The Rooster for Religion 0309

Ron Hesketh plays the elderly Peter, imprisoned in Rome near the end of his life, as he reflects through flashbacks on his earlier years, including his denial of Christ. The First United Methodist Church of Homosassa’s Drama Ministry will stage “The Rooster” for the public on March 29 and 30.

If you happen to be a church with a large, professional-quality theater and aren’t sure what to do with it — look out, because the shepherd, who wastes nothing, has always known. And in due season He draws just the right people with just the right set of talents and skills together to initiate exciting new ways of feeding His sheep.

Such is the case at the First United Methodist (FUM) Church of Homosassa, which recently started a new Drama Ministry because the people who were gifted with the abilities to bring such a venture to fruition had arrived. Two of those people are Jim and Donna Tripp.

“My husband, Jim, and I have been in the community theater circuit for many years in Pinellas and Charlotte counties — Jim as an actor, I as a music director,” said Donna Tripp, who has 20 years of experience. “We wanted to bring our talents to bear more meaningful fruit by reinventing a unique way to present the stories of the Bible,” she said.

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“We are so fortunate to have discovered First United Methodist of Homosassa,” Tripp said. Not only was Pastor Chris Kirk open to the Tripps’ offer to establish a professional-type drama ministry, but the church has a huge, three-curtain stage that’s ideal for theatrical productions,” she said.

The Tripps moved to Crystal River two years ago from the Arcadia-Punta Gorda area and have partnered with another theatrical talent, community theater Director Brady Lay. He resides in Homosassa with his wife and said they have been attending and working for FUM for about nine years. Lay also brings two decades of experience to the ministry, lately as director at Stage West in Spring Hill.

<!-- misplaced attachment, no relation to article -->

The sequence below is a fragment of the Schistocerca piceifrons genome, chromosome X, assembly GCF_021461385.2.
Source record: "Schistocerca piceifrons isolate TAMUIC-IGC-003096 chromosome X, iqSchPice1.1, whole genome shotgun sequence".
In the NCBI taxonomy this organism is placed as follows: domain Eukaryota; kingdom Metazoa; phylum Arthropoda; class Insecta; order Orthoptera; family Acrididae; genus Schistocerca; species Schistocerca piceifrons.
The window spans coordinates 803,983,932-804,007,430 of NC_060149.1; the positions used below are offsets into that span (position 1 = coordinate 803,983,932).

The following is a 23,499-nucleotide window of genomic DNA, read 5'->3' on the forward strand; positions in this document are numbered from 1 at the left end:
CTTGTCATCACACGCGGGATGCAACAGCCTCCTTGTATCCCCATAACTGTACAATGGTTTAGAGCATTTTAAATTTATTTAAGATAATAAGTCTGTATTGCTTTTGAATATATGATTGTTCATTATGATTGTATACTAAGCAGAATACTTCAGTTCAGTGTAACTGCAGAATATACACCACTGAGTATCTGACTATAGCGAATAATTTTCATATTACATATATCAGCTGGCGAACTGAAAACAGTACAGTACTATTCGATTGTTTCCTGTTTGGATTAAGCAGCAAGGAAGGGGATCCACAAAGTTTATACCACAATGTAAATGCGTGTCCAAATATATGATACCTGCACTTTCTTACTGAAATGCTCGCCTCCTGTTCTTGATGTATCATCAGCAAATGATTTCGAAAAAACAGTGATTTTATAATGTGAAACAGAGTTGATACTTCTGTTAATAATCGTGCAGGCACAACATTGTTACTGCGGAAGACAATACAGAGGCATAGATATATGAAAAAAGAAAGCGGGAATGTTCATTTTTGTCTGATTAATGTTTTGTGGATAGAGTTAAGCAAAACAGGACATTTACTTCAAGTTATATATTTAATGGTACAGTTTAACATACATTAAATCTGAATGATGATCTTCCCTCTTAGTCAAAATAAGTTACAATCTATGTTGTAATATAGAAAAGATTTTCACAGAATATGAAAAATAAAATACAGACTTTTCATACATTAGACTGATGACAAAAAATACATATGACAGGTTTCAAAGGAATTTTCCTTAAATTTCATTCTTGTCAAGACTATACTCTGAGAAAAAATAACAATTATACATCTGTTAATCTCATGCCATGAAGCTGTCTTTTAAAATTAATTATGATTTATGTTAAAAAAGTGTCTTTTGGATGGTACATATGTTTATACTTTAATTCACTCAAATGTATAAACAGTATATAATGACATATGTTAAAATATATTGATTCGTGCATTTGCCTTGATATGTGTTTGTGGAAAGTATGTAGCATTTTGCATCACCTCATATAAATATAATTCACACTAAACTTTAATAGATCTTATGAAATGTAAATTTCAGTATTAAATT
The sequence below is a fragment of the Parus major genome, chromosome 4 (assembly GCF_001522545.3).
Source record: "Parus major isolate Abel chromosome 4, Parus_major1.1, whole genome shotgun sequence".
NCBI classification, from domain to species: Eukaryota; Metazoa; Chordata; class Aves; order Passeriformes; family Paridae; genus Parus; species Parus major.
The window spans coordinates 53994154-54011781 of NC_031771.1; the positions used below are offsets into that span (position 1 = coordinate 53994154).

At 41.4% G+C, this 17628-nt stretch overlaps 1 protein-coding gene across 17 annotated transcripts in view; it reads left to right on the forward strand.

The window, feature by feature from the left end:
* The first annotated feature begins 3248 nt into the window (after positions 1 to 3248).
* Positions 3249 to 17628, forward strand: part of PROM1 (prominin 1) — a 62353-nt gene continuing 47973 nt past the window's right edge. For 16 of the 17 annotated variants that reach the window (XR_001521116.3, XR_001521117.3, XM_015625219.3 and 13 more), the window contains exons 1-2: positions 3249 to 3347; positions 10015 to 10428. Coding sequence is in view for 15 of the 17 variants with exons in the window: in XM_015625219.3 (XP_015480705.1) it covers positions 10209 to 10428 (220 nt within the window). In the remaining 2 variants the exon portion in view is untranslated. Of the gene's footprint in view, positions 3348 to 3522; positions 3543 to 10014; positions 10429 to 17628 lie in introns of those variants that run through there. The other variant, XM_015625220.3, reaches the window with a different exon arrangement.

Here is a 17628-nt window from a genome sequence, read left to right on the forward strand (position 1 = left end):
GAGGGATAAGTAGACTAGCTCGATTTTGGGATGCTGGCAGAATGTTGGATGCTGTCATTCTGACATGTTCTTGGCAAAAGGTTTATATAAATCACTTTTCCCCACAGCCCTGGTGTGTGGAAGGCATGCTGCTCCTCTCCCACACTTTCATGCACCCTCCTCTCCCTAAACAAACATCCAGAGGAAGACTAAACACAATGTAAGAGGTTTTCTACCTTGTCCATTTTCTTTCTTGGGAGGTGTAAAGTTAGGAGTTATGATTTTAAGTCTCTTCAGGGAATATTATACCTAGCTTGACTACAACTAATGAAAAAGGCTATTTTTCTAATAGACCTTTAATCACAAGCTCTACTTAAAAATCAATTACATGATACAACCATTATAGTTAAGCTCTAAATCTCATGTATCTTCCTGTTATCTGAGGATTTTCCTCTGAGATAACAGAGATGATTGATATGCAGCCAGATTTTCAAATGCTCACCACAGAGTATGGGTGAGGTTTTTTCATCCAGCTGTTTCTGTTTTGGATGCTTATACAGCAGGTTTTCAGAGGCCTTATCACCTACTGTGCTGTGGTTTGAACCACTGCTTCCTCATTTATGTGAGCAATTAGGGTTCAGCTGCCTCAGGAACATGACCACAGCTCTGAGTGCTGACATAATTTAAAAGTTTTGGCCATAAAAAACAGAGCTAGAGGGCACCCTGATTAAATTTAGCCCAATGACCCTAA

“I hope that this new ministry will reach and touch people who either have not been able to connect with the traditional mediums or need that entertainment aspect to allow them to experience God’s word and message,” Lay said.

Indeed, drama queens and kings of every ilk seem to be heeding the call to this new outlet for talent. While the main FUM building has been around for many years, Donna said, the theater was added as part of its fellowship hall 10 years ago. Though the stage has seen occasional use throughout the years, the Lord apparently had “even greater things than these” in mind “for such a time as this.”

“We have over 25 people on our drama team,” said Tripp, adding that cast members have come from the Art Center Theatre of Citrus County, Stage West and the church congregation. The team is now hard at work in preparation for its first production — a musical called “The Rooster,” which opens for two shows later this month.

Both script and music were written by Donna, who has two decades of community theater experience. Her actor-husband, Jim, is playing three different roles in the play, she said, adding, “He’s amazing.”

“Donna is an asset to this ministry and the church,” Lay said, “as is anyone who embraces the talents that God has given them to make a footprint in this world that he has given to us.”

“There are about 16 characters in the production and the costumes we’ve made are eye-popping.” Tripp said.

“Wayne Pohlman, of our church, has constructed some amazing scenery,” she said, noting the hour-long musical has 11 scenes and five scene sets.

“‘The Rooster’ is not your typical Easter production,” Tripp said. It’s a family-friendly play about Simon Peter looking back over his life with Christ before he goes to his own execution. “It is not a morbid re-enactment of such an event, but it is amusing, and also moving and educational.”

“It asks the question ‘What would you do if your husband quit his job to go and fish for men?’” she said.

Simon Peter apparently told his wife just that, Tripp said, and “The Rooster” tells the story of those who were impacted by that decision.

Ron Hesketh plays the elderly Peter, imprisoned in Rome near the end of his life, as he reflects through flashbacks on his earlier years, including his denial of Christ and the convicting crowing of the rooster. The younger Peter is played by Chris Patti, an actor from the Art Center Theatre.

“Come and see how the Apostle Peter looks back on his life experiences and the way the women in his life shaped history,” bids the flyer publicizing the show. “See how the lowly rooster constantly reminds him that ‘God’s strength is made perfect in weakness.’”

The curtain will rise twice for the team’s first production, first for an evening performance at 7 p.m. Friday, March 29, then for a matinee at 3 p.m. Saturday, March 30. The First United Methodist Church and theater are located at 8831 W. Bradshaw St. in Homosassa. Admission is $10 for adults; $5 for children ages 12 and younger.

For tickets and more information, call the church at 352-628-4083.

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